by Rich Moreland, January 2016
This is the second in a series of posts about breakthrough performer, Madeline Blue. All pics are courtesy of her social media accounts. Watermarked photos are courtesy of the studios that shot them.
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How does Madeline Blue feel about shooting sex scenes outside her relationship with Gee Richards? It’s a situation porn girls often face in dealing with significant others.
“[I’m] totally fine [doing a scene] with someone else,” she says, because it’s okay to love your partner and have sex with another person. The primary relationship does not have to suffer as a result.
Madeline has an open-minded attitude reflected in an older woman whose years traveling the dating lane have elevated her free-spirit.
But it took some effort to reach that level of self-acceptance.
“I had to work hard to come to terms in myself where I don’t encounter judgment about my sexual proclivities,” Madeline proclaims.”I am a really good person, why should I feel guilt or shame because I have a wandering eye for both sexes!”
Why, indeed? Sexuality is the essence of humanity. To deny it usurps who we are while keeping it in perspective is a function of our love for others.
That’s Madeline’s lesson for all of us and, incidentally, a message in Gone, her landmark performance.
“I decided at thirty-five that I wanted a trusting honest relationship and have adventures that were just that, adventures.” Madeline and Gee have discovered what works for them: the occasional sex partner that does not violate the bounds of their “loving, communicative relationship.”
In other words, “we believe that sexual experiences and sexual relationships are very different.”
Engaging with another person is “a great time, a break in the regular routine,” Madeline believes. What’s more, sharing her experiences with Gee is rewarding.
“It is very liberating to finally be in a place where I accept that part of myself [that likes to wander],” Madeline claims, because for many years she “felt so alone,” not understanding that other people had similar feelings.
“I want to love and be loved and I don’t want to feel trapped or controlled.”
It’s a balancing act that maturity understands, much different from younger girls in porn who may desire the same, but haven’t reached the stage in life where they are comfortable with the requirements.
Be in the Moment
How does an adult actress, regardless of her age, pull off a sex scene with a co-star she has just met?
Simple, it’s all about attitude.
“Arrive in your own body and be in touch with your own chemistry and be open to mingle [with your on-screen partners],” Madeline says. “Let yourself be turned on” because in porn it’s “allowed and its exciting!” If the players are hot for each other, all the better. Directors always want their performers to communicate and be comfortable before a scene.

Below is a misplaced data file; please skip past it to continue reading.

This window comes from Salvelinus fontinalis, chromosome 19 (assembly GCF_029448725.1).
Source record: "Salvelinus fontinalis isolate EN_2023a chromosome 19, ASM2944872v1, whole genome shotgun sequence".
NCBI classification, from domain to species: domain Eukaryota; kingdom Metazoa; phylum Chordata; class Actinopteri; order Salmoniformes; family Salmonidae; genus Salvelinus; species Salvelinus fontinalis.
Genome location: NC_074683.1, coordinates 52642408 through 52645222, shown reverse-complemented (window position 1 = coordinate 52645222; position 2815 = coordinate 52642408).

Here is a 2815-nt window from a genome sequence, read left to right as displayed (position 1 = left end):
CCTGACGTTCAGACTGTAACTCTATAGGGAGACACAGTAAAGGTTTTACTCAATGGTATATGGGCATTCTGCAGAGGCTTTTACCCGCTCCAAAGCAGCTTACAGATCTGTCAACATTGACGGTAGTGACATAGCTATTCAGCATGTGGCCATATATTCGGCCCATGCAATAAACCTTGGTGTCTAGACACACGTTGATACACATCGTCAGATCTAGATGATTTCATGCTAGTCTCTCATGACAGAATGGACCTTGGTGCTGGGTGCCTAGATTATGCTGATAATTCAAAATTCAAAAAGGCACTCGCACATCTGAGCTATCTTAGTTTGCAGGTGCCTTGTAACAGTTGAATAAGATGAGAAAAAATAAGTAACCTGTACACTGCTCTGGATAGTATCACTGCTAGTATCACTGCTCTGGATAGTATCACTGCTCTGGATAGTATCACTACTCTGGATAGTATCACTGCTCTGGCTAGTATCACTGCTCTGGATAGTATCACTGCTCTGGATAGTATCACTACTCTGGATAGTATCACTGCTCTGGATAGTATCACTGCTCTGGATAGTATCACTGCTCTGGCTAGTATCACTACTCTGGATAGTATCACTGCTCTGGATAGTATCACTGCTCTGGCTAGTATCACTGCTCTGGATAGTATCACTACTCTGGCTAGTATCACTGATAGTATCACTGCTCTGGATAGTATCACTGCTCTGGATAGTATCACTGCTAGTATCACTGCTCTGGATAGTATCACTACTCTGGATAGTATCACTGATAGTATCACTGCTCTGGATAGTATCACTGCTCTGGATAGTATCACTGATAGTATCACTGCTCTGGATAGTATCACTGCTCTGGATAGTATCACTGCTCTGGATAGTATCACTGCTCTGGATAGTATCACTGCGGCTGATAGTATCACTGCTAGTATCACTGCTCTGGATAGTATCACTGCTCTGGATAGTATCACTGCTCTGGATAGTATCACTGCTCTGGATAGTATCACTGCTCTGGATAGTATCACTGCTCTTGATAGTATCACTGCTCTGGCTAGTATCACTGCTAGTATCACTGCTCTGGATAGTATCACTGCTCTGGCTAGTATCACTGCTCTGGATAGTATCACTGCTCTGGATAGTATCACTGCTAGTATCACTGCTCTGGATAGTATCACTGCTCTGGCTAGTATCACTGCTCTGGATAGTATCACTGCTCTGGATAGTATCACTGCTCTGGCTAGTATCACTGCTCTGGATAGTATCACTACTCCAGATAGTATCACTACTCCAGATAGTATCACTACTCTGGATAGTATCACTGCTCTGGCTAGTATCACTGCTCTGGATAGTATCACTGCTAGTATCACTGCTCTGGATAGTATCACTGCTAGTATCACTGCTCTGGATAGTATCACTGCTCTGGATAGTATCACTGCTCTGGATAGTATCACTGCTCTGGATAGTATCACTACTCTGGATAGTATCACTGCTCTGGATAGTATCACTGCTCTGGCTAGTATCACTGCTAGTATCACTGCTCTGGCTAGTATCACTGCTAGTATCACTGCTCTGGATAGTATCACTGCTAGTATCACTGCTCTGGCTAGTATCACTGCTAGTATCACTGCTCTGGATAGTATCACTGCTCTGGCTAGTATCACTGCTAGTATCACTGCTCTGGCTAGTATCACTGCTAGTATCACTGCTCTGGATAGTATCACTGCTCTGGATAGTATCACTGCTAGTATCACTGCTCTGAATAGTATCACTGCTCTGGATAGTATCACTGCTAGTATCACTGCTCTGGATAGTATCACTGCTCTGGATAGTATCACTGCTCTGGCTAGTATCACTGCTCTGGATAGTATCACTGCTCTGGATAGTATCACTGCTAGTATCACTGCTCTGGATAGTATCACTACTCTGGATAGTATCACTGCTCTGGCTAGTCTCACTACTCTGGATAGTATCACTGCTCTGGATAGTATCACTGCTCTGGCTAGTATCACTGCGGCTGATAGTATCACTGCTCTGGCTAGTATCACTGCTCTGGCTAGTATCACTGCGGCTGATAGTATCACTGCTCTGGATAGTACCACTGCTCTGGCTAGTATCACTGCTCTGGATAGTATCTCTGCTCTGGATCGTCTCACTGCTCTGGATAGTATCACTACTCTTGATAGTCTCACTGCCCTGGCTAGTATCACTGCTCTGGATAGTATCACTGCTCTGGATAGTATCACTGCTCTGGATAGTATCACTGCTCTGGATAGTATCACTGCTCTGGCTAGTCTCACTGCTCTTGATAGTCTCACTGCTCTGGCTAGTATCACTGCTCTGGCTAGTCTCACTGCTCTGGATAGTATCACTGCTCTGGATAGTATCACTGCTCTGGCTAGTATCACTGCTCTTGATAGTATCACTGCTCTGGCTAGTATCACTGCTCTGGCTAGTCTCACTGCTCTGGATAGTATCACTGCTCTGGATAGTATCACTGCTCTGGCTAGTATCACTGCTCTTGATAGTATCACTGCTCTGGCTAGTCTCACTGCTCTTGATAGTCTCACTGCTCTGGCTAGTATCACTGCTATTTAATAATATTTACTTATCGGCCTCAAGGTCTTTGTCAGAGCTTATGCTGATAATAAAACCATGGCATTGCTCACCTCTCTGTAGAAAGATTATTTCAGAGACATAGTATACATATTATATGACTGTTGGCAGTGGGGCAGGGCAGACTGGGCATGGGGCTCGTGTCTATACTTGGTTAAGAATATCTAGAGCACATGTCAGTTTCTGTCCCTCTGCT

“Find where you two match and go from there,” Madeline insists.
Madeline does offer one more piece of advice. Respect everyone’s boundaries and “incorporate the director’s wishes” into what you are doing. Most important, “be in the moment.”
Because she and Gee have “no conflicted emotions” about making porn, they allow each other the space to explore and have fun.
“I want to be in situations at all times that empower me and make me feel good!” That happens when communication is the watchword.
Not every porn performer takes the job seriously and for filmmakers, that’s distressing. Top-of-the-line girls arrive prepared to give their best rather than just collect a paycheck. Responsibility is the maxim and Madeline knows what works, it’s the mantra of every agent, director, and studio.
Arrive prepared, be on time and ready to go with a “pleasant attitude” and for goodness sake, “pay attention.” Madeline’s next comment is a justifiable annoyance veteran Steven St. Croix mentioned to me not long ago. . . phones.
From my visits on sets, I understand his gripe. Girls spend far too much time with texting and selfies.
“Don’t use your phone very much at all” or better yet, “turn it on airplane mode,” Madeline suggests. “Take one selfie right before your showtime when you look your best and then leave it alone ’til afterwards.”
My bet is Steven would love to do a scene with Madeline who, by the way, has more advice for those willing to listen.
“Be present and don’t worry about your makeup or your nerves. The best performers are the ones who show up and do the job. It can be fun but it is still a professional commitment, so show your work face and smile. You’re getting paid . . . be grateful.”
The rewards are self-evident, she believes.
“The smoother you are, the smoother the show goes . . . and the more likely you are hired back.”
And, of course, no alcohol or drugs. Madeline exclaims, “I have heard bad stories [about them] from pretty much every producer I have met.”
So have I, I might add.
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Next we’ll talk with Madeline about BDSM. Visit her website when you have a chance. It’s a work in progress, but worth a look.